Take Belle’s rise to popularity, which is initially marked with users pointing out the tiniest flaws in her singing in various comment threads, with fans of a rival pop star patronizingly quipping that she should “relearn the basics” of singing. Meanwhile, the wild goose chase that the people of U embark on to discover the Dragon’s true identity leads them to a variety of suspects, each of whom are viciously harassed and, in some cases, forced to uncover deeply personal parts of their lives in order to throw people off of their trail — which isn’t even to mention the immense harm their fanatical doxxing campaign begins to do to the Dragon himself.
But it’s worth pointing out here that Hosoda isn’t interested in dwelling on the internet as a place of constant turmoil, even as he acknowledges its incredibly tangible capacity for harm. If the optimism of his previous work is anything to go off of, Belle, too, sets out to send a message of hope and compassion, highlighting the ways in which the online era’s connectedness is also a driver for bringing people together: a means for us to find and help each other in ways we couldn’t otherwise. And while this is a ‘Beauty and the Beast’ reimagining set in a vast digital world, the real-life world portrayed here is barely even a far stretch from our own, bringing its commentary on authentic selves into both the symmetrical CG-crafted Inception-like spaces of U and a more identifiable hand-drawn, real world reminiscent of our own present day.
The moments in which Belle tries to connect with the Dragon, in particular, are preceded by gorgeously textured virtual backdrops drawn by both Studio Chizu and Cartoon Saloon (the Irish Oscar-nominated studio behind Wolfwalkers and The Breadwinner), before revealing the lavish yet desolate palace in which the Dragon resides — the eventual setting for Belle‘s spectacularly digitalized rendition of the trademark ballroom scene from Disney’s two versions of the story (also complete with a sweeping J-Pop ballad that she sings the whole way through). Meanwhile, Suzu’s relationships with various people from her high school — among them being childhood sweetheart Shinjiro (Shôta Sometani), popular girl Ruka (Tina Tamashiro), and enthusiastic canoeist Shinobu (Ryô Narita) — often play into somewhat twee, typical expectations of a generic high school flick here and there, but there are also just as many moments filled with surprising doses of emotional authenticity as their true selves slowly begin to show. (Watch out for a particularly amazing encounter at the entrance of a train station; without a doubt, it’s one of the film’s best and most honest moments.)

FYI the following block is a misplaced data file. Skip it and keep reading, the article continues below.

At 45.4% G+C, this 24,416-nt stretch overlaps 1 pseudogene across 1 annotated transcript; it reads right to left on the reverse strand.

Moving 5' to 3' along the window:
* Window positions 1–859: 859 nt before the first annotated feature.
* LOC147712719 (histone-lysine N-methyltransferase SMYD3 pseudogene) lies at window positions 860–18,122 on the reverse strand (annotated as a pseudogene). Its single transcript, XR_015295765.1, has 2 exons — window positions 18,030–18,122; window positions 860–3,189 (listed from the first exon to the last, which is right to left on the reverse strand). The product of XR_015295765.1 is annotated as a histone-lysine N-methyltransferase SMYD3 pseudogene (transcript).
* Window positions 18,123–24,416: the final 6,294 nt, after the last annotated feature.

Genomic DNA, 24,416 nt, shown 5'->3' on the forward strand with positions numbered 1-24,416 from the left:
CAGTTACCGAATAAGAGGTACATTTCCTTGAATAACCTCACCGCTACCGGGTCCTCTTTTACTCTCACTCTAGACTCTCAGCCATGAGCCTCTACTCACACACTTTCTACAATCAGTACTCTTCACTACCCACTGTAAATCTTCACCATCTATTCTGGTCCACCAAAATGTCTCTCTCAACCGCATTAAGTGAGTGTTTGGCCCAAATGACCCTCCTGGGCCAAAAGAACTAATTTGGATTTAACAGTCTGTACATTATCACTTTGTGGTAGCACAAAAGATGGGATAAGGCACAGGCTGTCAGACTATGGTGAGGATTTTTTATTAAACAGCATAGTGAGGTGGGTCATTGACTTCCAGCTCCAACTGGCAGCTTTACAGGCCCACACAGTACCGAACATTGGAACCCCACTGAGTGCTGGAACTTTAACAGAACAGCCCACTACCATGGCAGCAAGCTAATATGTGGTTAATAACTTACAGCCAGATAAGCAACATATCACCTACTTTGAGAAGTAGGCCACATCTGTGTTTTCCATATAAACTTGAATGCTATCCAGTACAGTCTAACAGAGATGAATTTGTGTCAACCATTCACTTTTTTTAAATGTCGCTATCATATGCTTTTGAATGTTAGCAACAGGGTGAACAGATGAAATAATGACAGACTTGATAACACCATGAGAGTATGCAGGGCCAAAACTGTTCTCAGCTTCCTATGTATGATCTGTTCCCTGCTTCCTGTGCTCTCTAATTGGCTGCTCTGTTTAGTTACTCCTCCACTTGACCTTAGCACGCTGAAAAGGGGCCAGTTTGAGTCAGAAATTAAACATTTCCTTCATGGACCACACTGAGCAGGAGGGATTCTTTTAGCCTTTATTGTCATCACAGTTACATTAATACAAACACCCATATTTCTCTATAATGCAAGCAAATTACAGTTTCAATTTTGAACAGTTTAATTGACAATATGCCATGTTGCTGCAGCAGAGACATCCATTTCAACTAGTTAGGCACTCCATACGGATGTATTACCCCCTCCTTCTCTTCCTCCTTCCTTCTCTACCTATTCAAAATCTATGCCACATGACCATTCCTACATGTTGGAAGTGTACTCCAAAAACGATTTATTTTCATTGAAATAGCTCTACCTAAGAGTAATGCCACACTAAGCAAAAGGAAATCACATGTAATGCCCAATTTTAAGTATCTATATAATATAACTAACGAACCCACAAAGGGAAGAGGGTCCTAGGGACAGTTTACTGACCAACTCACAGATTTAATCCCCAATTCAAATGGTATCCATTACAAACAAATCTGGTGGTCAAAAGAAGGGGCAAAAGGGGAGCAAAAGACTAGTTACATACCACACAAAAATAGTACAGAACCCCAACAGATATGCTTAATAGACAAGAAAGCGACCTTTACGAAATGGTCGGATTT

Perhaps, then — especially with all of this promise in mind — it comes as a bit of a shame that Belle is far too unwieldy for its own good. For all of its ideas about the trappings and blessings of online life, as well as our universal need to look past outward appearances both in virtual and real-life spaces, it’s only ever able to cover a handful of them in truly substantial detail. For one, it takes a bit too much time for Suzu’s interactions with her real-life friends and fellow students to develop into anything meaningful after her main conflicts with both the Dragon and her growing popularity as Belle have been established in U, and by the time the film reaches its climax, any potential for further growth between these characters and their increasingly complex personalities is stifled to make room for new, ostensibly stirring narrative developments to take their place. Even in the virtual world, too, the ways through which Belle tries to bond and empathize with the Dragon feel so half-baked that the seemingly towering emotionality of their blooming connection doesn’t fully resonate, even if one is likely to understand what exactly it wants to achieve.
And part of that feels inevitable; even towards the end of the film, Belle is still busy incorporating new dimensions into its characters and situations, in major part thanks to its genuinely unrestrained sense of thematic, technical, and narrative ambition. It’s worth reiterating that in terms of its craft, that ambition is an undeniable positive — very few animated films from this year have the incredibly distinct sense of visual identity and maximalism that Belle has, and the contrast between the symmetric, colossal scope of U against the more identifiable, intimate present-day spaces of the real world remains well-balanced. But on a narrative level, it leads to a story that, while boldly hitting all of its intended emotional beats with incredibly stunning confidence and spectacle, stumbles to those individual moments with slightly off-kilter pacing and somewhat insufficient development.
To claim that Belle merely lands a few of its shots, however, would be underselling it immensely. As much as its boldness might work to its detriment in some places, it also gives the film the authenticity and optimism it needs to get its message across — in particular, its earnest plea for us to sincerely hear, empathize with, and understand others in an online world where doing just the opposite has never been easier.